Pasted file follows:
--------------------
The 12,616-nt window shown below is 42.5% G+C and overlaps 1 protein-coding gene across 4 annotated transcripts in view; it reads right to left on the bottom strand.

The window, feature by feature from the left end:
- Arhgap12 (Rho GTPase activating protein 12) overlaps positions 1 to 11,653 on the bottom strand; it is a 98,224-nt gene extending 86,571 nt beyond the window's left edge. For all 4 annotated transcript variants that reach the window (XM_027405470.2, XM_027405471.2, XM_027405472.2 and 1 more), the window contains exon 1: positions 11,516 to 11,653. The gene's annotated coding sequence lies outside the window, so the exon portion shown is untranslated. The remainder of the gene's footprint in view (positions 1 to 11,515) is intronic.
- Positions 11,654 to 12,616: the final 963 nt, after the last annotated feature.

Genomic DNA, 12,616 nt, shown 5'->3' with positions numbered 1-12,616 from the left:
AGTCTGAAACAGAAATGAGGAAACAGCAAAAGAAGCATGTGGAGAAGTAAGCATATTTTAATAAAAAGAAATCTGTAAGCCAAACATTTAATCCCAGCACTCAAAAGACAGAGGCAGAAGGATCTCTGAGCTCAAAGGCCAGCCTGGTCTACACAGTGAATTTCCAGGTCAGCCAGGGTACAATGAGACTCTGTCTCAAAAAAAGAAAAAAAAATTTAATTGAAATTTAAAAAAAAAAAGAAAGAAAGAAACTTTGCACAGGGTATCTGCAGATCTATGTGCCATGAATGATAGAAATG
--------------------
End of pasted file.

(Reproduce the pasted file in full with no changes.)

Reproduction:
The 12,616-nt window shown below is 42.5% G+C and overlaps 1 protein-coding gene across 4 annotated transcripts in view; it reads right to left on the bottom strand.

The window, feature by feature from the left end:
- Arhgap12 (Rho GTPase activating protein 12) overlaps positions 1 to 11,653 on the bottom strand; it is a 98,224-nt gene extending 86,571 nt beyond the window's left edge. For all 4 annotated transcript variants that reach the window (XM_027405470.2, XM_027405471.2, XM_027405472.2 and 1 more), the window contains exon 1: positions 11,516 to 11,653. The gene's annotated coding sequence lies outside the window, so the exon portion shown is untranslated. The remainder of the gene's footprint in view (positions 1 to 11,515) is intronic.
- Positions 11,654 to 12,616: the final 963 nt, after the last annotated feature.

Genomic DNA, 12,616 nt, shown 5'->3' with positions numbered 1-12,616 from the left:
AGTCTGAAACAGAAATGAGGAAACAGCAAAAGAAGCATGTGGAGAAGTAAGCATATTTTAATAAAAAGAAATCTGTAAGCCAAACATTTAATCCCAGCACTCAAAAGACAGAGGCAGAAGGATCTCTGAGCTCAAAGGCCAGCCTGGTCTACACAGTGAATTTCCAGGTCAGCCAGGGTACAATGAGACTCTGTCTCAAAAAAAGAAAAAAAAATTTAATTGAAATTTAAAAAAAAAAAGAAAGAAAGAAACTTTGCACAGGGTATCTGCAGATCTATGTGCCATGAATGATAGAAATG